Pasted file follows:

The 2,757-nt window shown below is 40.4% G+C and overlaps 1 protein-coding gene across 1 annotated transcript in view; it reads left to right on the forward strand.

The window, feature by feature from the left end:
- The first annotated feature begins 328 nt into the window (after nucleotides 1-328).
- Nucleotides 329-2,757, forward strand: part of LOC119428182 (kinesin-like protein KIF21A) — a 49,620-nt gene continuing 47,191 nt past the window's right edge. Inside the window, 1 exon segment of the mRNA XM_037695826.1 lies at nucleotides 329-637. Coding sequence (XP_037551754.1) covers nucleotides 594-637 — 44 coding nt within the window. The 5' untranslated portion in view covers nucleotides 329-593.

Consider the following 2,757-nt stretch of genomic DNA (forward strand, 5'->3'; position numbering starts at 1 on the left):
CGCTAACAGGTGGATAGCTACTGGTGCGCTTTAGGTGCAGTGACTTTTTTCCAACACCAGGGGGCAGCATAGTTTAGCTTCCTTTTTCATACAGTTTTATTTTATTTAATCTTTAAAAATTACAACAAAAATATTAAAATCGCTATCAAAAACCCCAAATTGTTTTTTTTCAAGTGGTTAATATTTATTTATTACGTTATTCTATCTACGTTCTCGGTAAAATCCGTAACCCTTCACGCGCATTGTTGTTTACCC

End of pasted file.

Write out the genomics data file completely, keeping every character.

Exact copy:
The 2,757-nt window shown below is 40.4% G+C and overlaps 1 protein-coding gene across 1 annotated transcript in view; it reads left to right on the forward strand.

The window, feature by feature from the left end:
- The first annotated feature begins 328 nt into the window (after nucleotides 1-328).
- Nucleotides 329-2,757, forward strand: part of LOC119428182 (kinesin-like protein KIF21A) — a 49,620-nt gene continuing 47,191 nt past the window's right edge. Inside the window, 1 exon segment of the mRNA XM_037695826.1 lies at nucleotides 329-637. Coding sequence (XP_037551754.1) covers nucleotides 594-637 — 44 coding nt within the window. The 5' untranslated portion in view covers nucleotides 329-593.

Consider the following 2,757-nt stretch of genomic DNA (forward strand, 5'->3'; position numbering starts at 1 on the left):
CGCTAACAGGTGGATAGCTACTGGTGCGCTTTAGGTGCAGTGACTTTTTTCCAACACCAGGGGGCAGCATAGTTTAGCTTCCTTTTTCATACAGTTTTATTTTATTTAATCTTTAAAAATTACAACAAAAATATTAAAATCGCTATCAAAAACCCCAAATTGTTTTTTTTCAAGTGGTTAATATTTATTTATTACGTTATTCTATCTACGTTCTCGGTAAAATCCGTAACCCTTCACGCGCATTGTTGTTTACCC